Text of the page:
Railway Empire review conclusion
Overall, Railway Empire is a good game which should appeal to newcomers more than seasoned veterans of the genre. While there is a slight learning curve, the rough patches can be solved with some trial and error. The game would’ve benefited from a longer time period, but focusing on the early days of the railway industry in America has an undeniable appeal. Railway Empire is a good foundation for a franchise, but it needs to expand into many more eras if it wants to take on the titans of the genre from yesteryear.
One of the biggest flaws in Railway Empire is the lack of a multiplayer mode. While it’s always fun to take on the computer-controlled enemies, playing with friends on a larger map would’ve offered a greater challenge. The developer should’ve included the ability to play online because it would’ve offered a deeper experience. Multiplayer adds to the replayability of a game so its omission is a curious oversight. Given the fact that the game has an experienced publisher behind it, multiplayer should’ve been a priority like other modern strategy games.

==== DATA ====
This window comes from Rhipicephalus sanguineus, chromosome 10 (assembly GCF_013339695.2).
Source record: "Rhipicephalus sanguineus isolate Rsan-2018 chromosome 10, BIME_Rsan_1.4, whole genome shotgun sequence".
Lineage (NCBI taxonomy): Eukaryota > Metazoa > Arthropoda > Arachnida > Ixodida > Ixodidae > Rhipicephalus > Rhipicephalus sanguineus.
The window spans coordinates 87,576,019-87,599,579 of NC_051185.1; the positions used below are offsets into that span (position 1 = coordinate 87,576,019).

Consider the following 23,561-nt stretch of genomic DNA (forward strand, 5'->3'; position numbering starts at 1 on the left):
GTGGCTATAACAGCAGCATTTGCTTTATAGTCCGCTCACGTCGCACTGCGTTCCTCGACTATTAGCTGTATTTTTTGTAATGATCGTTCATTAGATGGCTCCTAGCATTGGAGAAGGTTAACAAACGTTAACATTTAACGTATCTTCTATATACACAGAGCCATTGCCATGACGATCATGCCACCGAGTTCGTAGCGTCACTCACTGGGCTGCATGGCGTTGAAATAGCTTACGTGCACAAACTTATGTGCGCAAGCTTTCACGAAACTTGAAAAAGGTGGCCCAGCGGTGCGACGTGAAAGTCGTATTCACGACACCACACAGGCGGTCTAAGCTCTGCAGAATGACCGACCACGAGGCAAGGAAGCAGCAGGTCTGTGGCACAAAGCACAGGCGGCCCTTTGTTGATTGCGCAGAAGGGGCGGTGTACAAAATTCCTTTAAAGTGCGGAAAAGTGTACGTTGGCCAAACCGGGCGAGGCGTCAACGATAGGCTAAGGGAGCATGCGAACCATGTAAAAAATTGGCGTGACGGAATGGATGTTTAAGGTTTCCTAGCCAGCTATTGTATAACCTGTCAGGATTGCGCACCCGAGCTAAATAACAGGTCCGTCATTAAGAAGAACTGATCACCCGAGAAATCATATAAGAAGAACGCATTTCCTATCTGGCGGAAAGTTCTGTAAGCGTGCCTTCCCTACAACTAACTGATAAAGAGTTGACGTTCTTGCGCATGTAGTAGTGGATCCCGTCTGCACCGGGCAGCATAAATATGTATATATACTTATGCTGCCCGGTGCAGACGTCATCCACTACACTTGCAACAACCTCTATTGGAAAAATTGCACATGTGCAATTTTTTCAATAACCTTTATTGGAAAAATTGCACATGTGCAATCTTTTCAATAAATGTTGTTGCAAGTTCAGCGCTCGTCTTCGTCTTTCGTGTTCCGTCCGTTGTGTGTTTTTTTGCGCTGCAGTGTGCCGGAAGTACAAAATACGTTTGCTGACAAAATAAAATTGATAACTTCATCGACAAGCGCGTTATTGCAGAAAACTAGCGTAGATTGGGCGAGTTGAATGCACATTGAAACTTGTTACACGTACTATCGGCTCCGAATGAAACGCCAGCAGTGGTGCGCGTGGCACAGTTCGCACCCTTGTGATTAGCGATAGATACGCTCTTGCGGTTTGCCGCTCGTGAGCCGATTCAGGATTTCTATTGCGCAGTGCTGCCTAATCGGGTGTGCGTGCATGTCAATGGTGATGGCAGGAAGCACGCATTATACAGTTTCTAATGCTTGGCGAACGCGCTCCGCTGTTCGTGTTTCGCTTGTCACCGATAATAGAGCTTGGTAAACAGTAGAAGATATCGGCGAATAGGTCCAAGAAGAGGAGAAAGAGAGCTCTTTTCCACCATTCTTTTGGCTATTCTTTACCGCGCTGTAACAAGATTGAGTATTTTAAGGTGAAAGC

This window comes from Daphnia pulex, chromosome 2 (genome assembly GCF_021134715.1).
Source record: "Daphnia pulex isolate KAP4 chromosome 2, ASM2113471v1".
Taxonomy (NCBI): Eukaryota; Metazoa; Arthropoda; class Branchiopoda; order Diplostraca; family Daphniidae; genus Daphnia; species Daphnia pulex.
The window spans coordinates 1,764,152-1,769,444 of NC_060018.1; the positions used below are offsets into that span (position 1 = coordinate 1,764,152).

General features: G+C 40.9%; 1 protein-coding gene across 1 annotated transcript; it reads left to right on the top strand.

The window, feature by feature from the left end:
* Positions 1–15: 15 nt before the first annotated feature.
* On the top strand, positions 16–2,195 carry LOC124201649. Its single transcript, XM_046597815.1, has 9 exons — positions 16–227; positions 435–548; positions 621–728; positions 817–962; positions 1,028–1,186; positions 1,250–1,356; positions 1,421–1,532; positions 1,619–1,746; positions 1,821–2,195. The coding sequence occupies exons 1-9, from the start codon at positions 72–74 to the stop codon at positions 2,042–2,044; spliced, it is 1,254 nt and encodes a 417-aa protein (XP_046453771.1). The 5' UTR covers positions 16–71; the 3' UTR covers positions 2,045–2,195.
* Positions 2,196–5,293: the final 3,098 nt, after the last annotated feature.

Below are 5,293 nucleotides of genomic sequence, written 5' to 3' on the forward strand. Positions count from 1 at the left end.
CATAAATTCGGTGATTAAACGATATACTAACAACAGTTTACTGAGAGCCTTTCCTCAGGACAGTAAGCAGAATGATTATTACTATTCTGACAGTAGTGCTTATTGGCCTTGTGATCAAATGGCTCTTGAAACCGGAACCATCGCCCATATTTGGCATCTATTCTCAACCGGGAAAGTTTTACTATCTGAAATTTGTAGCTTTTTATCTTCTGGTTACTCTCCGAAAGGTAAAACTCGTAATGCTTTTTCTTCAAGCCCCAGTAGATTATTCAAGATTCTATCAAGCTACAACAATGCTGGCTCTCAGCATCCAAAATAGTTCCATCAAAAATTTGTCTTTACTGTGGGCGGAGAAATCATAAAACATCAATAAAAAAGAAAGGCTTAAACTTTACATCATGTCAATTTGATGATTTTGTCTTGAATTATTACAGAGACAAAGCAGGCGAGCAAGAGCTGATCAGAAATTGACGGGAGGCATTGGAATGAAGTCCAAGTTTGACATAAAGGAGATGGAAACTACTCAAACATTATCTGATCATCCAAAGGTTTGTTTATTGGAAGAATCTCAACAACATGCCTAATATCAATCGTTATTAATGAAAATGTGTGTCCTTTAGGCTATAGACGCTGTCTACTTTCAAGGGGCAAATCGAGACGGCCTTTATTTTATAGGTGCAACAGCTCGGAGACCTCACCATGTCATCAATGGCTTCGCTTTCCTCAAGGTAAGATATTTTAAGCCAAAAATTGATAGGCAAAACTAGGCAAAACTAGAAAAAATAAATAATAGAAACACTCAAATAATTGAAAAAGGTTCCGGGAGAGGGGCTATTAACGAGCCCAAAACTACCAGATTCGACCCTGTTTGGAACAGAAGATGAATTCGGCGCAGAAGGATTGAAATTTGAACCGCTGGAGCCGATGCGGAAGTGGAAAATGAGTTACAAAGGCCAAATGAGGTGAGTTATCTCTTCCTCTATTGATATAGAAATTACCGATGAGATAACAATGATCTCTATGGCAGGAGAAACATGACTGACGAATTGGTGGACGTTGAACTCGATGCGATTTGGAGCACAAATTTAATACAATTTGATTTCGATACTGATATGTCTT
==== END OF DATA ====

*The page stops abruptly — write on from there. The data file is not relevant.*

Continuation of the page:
- Great visuals.
- Strong Xbox One X support.
- Easy to learn.
- Slowly reveals complex mechanics.
- Limited focus.
- Some tutorials are frustrating.
- Needs stronger campaign.
- No multiplayer mode.